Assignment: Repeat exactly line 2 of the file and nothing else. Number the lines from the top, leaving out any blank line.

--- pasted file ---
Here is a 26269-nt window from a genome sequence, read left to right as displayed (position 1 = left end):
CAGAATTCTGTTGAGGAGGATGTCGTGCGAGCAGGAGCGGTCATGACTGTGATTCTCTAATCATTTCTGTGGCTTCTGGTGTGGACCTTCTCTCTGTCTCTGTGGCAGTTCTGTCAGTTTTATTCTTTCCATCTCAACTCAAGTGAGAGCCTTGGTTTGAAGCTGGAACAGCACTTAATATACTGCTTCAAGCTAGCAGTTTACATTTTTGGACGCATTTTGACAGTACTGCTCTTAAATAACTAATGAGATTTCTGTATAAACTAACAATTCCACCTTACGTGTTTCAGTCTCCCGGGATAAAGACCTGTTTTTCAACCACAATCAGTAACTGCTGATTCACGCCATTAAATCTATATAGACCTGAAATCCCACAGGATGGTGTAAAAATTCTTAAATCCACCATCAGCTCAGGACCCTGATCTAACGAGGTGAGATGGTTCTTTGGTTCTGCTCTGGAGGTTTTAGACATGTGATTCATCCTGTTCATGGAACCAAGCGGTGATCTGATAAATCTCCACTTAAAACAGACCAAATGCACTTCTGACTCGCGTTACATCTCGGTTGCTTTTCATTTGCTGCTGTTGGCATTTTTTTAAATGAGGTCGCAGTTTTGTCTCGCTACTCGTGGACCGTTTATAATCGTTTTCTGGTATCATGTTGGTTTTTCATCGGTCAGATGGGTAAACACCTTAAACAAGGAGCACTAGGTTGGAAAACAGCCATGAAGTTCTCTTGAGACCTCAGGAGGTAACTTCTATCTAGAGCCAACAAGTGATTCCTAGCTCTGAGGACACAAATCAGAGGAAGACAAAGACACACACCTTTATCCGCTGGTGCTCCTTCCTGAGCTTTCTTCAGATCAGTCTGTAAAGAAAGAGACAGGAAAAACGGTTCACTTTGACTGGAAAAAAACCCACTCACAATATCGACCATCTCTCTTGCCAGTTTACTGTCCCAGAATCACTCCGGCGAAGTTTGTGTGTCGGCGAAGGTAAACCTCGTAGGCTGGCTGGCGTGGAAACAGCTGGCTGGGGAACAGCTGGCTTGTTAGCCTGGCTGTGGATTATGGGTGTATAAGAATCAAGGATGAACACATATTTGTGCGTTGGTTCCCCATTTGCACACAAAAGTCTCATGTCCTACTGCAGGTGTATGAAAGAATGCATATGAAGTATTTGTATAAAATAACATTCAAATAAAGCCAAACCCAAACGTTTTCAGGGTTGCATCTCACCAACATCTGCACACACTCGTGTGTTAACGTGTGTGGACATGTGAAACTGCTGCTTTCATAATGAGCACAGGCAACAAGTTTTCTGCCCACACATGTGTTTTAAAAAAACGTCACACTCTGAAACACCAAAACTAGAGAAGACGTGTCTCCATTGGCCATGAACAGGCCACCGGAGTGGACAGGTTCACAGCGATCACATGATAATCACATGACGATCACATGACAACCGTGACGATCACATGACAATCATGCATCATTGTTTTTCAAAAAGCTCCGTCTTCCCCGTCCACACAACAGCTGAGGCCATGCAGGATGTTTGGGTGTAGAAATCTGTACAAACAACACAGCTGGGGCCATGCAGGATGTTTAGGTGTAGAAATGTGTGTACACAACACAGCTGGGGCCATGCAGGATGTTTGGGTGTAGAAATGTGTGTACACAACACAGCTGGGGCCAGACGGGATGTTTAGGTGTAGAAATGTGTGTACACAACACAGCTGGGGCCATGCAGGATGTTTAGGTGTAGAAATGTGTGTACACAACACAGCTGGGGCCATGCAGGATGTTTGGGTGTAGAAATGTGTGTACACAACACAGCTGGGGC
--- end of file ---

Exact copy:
CAGAATTCTGTTGAGGAGGATGTCGTGCGAGCAGGAGCGGTCATGACTGTGATTCTCTAATCATTTCTGTGGCTTCTGGTGTGGACCTTCTCTCTGTCTCTGTGGCAGTTCTGTCAGTTTTATTCTTTCCATCTCAACTCAAGTGAGAGCCTTGGTTTGAAGCTGGAACAGCACTTAATATACTGCTTCAAGCTAGCAGTTTACATTTTTGGACGCATTTTGACAGTACTGCTCTTAAATAACTAATGAGATTTCTGTATAAACTAACAATTCCACCTTACGTGTTTCAGTCTCCCGGGATAAAGACCTGTTTTTCAACCACAATCAGTAACTGCTGATTCACGCCATTAAATCTATATAGACCTGAAATCCCACAGGATGGTGTAAAAATTCTTAAATCCACCATCAGCTCAGGACCCTGATCTAACGAGGTGAGATGGTTCTTTGGTTCTGCTCTGGAGGTTTTAGACATGTGATTCATCCTGTTCATGGAACCAAGCGGTGATCTGATAAATCTCCACTTAAAACAGACCAAATGCACTTCTGACTCGCGTTACATCTCGGTTGCTTTTCATTTGCTGCTGTTGGCATTTTTTTAAATGAGGTCGCAGTTTTGTCTCGCTACTCGTGGACCGTTTATAATCGTTTTCTGGTATCATGTTGGTTTTTCATCGGTCAGATGGGTAAACACCTTAAACAAGGAGCACTAGGTTGGAAAACAGCCATGAAGTTCTCTTGAGACCTCAGGAGGTAACTTCTATCTAGAGCCAACAAGTGATTCCTAGCTCTGAGGACACAAATCAGAGGAAGACAAAGACACACACCTTTATCCGCTGGTGCTCCTTCCTGAGCTTTCTTCAGATCAGTCTGTAAAGAAAGAGACAGGAAAAACGGTTCACTTTGACTGGAAAAAAACCCACTCACAATATCGACCATCTCTCTTGCCAGTTTACTGTCCCAGAATCACTCCGGCGAAGTTTGTGTGTCGGCGAAGGTAAACCTCGTAGGCTGGCTGGCGTGGAAACAGCTGGCTGGGGAACAGCTGGCTTGTTAGCCTGGCTGTGGATTATGGGTGTATAAGAATCAAGGATGAACACATATTTGTGCGTTGGTTCCCCATTTGCACACAAAAGTCTCATGTCCTACTGCAGGTGTATGAAAGAATGCATATGAAGTATTTGTATAAAATAACATTCAAATAAAGCCAAACCCAAACGTTTTCAGGGTTGCATCTCACCAACATCTGCACACACTCGTGTGTTAACGTGTGTGGACATGTGAAACTGCTGCTTTCATAATGAGCACAGGCAACAAGTTTTCTGCCCACACATGTGTTTTAAAAAAACGTCACACTCTGAAACACCAAAACTAGAGAAGACGTGTCTCCATTGGCCATGAACAGGCCACCGGAGTGGACAGGTTCACAGCGATCACATGATAATCACATGACGATCACATGACAACCGTGACGATCACATGACAATCATGCATCATTGTTTTTCAAAAAGCTCCGTCTTCCCCGTCCACACAACAGCTGAGGCCATGCAGGATGTTTGGGTGTAGAAATCTGTACAAACAACACAGCTGGGGCCATGCAGGATGTTTAGGTGTAGAAATGTGTGTACACAACACAGCTGGGGCCATGCAGGATGTTTGGGTGTAGAAATGTGTGTACACAACACAGCTGGGGCCAGACGGGATGTTTAGGTGTAGAAATGTGTGTACACAACACAGCTGGGGCCATGCAGGATGTTTAGGTGTAGAAATGTGTGTACACAACACAGCTGGGGCCATGCAGGATGTTTGGGTGTAGAAATGTGTGTACACAACACAGCTGGGGC